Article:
4. Arsenic and Old Lace (1944). One of the screwiest of all screwball comedies and the only film Capra made with Cary Grant. Grant hated his performance but the rest of us delight in his turn as Mortimer Brewster a newlywed who discovers that his old maid aunts are poisoning elderly gents (don't you hate it when that happens). With the likes of Peter Lorre, Raymond Massey, Jack Carson and Edward Everett Horton on hand, this is comic gold. Priscilla Lane is the blushing and befuddled bride.

5. It Happened One Night (1934). Clark Gable and Claudette Colbert in a road picture the likes of which you'll we've never seen since. Gable is a reporter, Colbert an heiress on the run from daddy and the two form a partnership that can only lead to them falling in love. It swept the Oscars but more importantly has endured and stands up no matter how often you watch it.

6. Platinum Blonde (1931). It's a Jean Harlow picture but 18 year old Loretta Young is do damn gorgeous and plays such a sweetie pie that she steals the picture. The great tragedy of watching the film is to realize that the male star, Robert Williams, died about the time of the film's release. he was on the verge of stardom. Thankfully we have this delight to enjoy him in, Young and Harlow. Williams plays a reporter who in the process of looking for the scoop on a young heiress (Harlow) falls in love and marries her. They're mismatched. A fellow reporter (Young) is more his cup of tea. Will true love out or will this unhappy union go on?

7. Broadway Bill (1934). What, another heiress? Yup, this time played by Myrna Loy with Warner Baxter as the male lead along with a horse named Broadway Bill. There's horse racing, gambling, romance and comedy. It is a vastly under appreciated film despite its presence on DVD. Do yourself a favor and rent it some time. Thank me later.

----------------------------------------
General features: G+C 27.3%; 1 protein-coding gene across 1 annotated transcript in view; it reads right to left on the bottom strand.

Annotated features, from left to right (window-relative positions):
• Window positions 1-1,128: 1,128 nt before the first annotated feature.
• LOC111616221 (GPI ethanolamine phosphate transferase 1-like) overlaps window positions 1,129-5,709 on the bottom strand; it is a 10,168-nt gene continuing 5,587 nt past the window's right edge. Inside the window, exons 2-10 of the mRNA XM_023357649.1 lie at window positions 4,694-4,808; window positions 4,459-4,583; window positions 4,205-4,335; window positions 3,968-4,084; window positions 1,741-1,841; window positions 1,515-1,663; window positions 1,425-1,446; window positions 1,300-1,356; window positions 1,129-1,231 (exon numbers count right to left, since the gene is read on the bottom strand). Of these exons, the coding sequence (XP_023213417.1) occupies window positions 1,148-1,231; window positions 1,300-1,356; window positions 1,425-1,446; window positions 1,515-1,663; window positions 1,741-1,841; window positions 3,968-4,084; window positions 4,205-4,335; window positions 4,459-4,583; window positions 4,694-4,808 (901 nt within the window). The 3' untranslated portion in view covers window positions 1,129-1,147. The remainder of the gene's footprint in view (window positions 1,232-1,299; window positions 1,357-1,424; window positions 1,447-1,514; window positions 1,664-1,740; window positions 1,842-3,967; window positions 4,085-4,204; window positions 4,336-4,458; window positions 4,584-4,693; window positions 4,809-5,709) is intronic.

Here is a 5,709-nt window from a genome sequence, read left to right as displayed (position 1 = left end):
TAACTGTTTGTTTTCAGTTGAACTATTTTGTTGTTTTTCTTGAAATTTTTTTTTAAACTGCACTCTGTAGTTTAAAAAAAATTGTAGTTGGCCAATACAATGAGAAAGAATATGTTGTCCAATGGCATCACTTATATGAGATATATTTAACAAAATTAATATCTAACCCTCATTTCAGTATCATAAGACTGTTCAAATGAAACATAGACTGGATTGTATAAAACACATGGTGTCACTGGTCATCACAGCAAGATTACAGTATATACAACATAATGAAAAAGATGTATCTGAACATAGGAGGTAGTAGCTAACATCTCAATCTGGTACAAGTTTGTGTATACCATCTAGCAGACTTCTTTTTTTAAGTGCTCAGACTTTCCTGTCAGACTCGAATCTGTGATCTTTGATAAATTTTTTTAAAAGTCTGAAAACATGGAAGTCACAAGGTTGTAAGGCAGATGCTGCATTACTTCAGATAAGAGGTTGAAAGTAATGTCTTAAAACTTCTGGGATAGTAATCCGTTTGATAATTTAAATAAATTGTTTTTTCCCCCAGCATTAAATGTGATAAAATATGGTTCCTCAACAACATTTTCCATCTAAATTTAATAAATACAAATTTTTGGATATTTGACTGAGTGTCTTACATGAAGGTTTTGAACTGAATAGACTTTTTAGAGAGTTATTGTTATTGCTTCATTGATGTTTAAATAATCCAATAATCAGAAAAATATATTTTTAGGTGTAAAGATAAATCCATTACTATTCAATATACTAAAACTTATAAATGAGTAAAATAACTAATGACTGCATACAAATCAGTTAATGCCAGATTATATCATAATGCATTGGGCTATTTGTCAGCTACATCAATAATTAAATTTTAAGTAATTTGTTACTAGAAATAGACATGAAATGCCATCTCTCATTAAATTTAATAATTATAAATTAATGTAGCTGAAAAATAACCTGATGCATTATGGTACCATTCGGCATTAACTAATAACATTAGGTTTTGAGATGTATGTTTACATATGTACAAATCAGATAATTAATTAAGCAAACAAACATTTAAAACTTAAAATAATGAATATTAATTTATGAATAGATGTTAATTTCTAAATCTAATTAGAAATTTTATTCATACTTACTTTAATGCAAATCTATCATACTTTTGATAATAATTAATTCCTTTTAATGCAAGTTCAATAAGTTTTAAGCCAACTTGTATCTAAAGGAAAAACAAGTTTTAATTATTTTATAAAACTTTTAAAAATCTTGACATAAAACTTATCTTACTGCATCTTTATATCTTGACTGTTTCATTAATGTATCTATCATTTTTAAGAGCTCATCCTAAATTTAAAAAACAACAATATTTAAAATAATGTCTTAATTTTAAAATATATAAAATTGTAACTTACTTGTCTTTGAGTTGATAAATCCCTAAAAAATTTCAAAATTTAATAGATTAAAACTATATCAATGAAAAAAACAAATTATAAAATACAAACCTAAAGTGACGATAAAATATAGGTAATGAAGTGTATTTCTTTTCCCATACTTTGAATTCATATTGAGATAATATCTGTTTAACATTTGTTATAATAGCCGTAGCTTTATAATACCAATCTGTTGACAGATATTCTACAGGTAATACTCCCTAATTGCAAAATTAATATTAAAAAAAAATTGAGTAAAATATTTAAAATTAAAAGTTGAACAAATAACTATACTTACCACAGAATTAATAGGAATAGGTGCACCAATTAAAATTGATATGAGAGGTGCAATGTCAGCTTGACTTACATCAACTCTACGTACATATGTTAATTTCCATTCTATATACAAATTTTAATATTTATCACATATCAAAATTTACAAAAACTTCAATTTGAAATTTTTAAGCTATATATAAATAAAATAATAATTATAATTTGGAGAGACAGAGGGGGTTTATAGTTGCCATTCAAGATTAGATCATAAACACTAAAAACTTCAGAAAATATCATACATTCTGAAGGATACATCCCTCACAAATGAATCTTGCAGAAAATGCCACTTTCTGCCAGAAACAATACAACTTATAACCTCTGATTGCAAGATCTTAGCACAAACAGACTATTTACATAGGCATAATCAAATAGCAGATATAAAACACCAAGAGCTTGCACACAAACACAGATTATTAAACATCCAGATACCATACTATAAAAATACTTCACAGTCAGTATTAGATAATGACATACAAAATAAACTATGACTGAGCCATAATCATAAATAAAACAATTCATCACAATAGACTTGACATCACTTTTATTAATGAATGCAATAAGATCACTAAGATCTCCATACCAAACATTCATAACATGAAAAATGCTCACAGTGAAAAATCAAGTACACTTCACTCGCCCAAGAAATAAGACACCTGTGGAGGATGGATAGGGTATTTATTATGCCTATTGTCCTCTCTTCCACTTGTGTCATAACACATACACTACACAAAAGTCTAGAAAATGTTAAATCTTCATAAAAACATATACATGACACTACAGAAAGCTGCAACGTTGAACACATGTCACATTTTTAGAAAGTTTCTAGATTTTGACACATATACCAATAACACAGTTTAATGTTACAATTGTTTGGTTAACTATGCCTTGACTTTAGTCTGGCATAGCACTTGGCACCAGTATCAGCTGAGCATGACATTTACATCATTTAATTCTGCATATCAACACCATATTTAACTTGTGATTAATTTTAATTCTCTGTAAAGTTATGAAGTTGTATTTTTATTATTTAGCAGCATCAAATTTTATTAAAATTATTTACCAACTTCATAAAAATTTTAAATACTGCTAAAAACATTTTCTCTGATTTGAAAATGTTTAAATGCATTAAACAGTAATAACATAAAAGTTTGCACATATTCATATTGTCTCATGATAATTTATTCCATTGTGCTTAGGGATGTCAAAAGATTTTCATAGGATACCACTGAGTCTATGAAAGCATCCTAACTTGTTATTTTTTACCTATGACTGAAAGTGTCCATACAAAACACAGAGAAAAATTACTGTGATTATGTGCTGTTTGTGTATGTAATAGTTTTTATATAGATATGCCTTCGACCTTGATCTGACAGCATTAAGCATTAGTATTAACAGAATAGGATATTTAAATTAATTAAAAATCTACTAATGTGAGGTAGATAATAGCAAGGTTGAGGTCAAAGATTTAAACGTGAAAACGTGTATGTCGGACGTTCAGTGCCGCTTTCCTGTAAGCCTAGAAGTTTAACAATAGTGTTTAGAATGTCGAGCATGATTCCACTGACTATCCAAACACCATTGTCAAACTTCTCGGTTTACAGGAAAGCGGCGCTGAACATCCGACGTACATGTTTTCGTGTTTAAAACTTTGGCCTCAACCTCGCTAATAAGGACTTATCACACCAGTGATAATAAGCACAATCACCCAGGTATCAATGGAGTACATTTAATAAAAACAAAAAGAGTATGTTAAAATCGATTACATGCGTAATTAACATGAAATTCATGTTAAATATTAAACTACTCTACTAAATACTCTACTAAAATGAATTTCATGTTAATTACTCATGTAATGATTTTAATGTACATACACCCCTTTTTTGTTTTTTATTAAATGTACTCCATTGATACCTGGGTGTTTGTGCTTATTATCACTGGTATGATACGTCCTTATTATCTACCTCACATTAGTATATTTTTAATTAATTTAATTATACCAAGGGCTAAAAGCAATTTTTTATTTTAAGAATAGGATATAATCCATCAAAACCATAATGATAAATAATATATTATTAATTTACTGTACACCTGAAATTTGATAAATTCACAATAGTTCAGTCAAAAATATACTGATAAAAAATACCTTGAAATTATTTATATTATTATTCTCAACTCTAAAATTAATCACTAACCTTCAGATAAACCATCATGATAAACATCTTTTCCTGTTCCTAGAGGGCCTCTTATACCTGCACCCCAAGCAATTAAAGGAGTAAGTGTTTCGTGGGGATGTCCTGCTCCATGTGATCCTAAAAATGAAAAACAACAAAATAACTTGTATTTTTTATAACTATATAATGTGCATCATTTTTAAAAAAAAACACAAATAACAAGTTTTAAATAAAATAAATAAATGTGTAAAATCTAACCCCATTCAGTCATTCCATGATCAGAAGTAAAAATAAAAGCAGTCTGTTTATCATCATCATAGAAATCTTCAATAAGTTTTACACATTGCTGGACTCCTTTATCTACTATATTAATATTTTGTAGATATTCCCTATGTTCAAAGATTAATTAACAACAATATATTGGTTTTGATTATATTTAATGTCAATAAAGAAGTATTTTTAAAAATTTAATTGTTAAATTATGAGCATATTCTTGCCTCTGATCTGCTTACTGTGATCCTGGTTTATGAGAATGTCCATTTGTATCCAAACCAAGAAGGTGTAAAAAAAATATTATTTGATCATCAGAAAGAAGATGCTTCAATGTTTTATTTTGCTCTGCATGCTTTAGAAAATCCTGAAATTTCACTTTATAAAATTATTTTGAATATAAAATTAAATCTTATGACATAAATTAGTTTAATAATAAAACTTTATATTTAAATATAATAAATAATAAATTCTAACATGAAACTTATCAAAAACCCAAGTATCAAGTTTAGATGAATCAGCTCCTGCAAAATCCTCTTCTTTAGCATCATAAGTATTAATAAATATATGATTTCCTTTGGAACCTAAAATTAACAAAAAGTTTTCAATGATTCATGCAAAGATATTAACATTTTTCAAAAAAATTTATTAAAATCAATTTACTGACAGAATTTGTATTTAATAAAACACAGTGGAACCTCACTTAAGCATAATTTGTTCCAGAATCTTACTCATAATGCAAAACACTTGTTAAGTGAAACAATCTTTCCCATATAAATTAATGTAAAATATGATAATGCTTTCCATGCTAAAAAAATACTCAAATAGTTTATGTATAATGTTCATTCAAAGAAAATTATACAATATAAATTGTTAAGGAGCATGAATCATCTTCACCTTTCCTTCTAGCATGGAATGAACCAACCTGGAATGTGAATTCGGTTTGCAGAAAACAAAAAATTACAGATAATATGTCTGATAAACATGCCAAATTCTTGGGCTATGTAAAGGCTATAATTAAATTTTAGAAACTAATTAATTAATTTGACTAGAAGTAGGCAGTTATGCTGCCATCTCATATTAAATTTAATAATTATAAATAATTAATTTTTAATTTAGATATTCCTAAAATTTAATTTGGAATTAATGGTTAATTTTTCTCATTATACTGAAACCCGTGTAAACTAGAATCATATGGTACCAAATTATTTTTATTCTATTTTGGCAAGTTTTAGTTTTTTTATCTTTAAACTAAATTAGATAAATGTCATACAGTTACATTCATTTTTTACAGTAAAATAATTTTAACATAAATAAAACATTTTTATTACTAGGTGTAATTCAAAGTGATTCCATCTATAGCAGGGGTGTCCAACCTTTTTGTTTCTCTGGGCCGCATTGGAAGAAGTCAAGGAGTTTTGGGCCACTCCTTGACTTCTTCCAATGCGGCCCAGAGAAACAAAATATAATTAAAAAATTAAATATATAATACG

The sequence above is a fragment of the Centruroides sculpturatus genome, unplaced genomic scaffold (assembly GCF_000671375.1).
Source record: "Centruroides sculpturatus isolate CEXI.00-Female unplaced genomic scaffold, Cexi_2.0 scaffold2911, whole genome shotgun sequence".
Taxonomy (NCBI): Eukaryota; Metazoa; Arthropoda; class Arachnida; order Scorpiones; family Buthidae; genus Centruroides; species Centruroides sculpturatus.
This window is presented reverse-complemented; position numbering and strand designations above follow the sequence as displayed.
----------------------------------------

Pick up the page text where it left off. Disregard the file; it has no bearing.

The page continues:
8. Lost Horizon (1937). It's rotten luck when your plane crashes in the Himalayas just as you've escaped war torn China, but if you in turn stumble upon Shangri-La, it's your lucky day. Such is the happy lot of the five protagonists of this story. They find Eden within the mountains, peace and serenity abound and people suffer no ill health and live eternally. It could be pretty cornball stuff but Capra does a nice job with James Hilton's novel. Ronald Colman, Thomas Mitchell, H.B. Warner, Edward Everett Horton and Jane Wyatt star.

9. Mr. Deeds Goes to Town (1936). What could be better than in inheriting a fortune? As far as Longfellow deeds is concerned, plenty. Especially when big city shysters come along and try to take advantage of him. He's a small town lad, happy enough to play his tuba. Jean Arthur plays a reporter who uses deception to get the scoop on Deeds. But wouldn't you know it, the two fall for each other. Meanwhile our hero has to fend off the swindlers.

10. Lady for a Day (1933). With character names like Dave the Dude, Missouri Martin, Apple Annie, and Shakespeare you know your watching a Damon Runyon story. From IMDb's plot summary because I couldn't put it better myself: "Apple Annie is an indigent woman who has always written to her daughter in Spain that she is a member of New York's high society. Now her daughter plans to return to America with her new fiance and his father, a member of Spain's aristocracy. Annie must pretend to be wealthy or the count will not give his blessing. She gets the help of Dave the Dude, who considers Annie a good luck charm, to obtain a luxury apartment and entertain the visitors, but things don't always go quite as planned." May Robson and Warren Willliam star.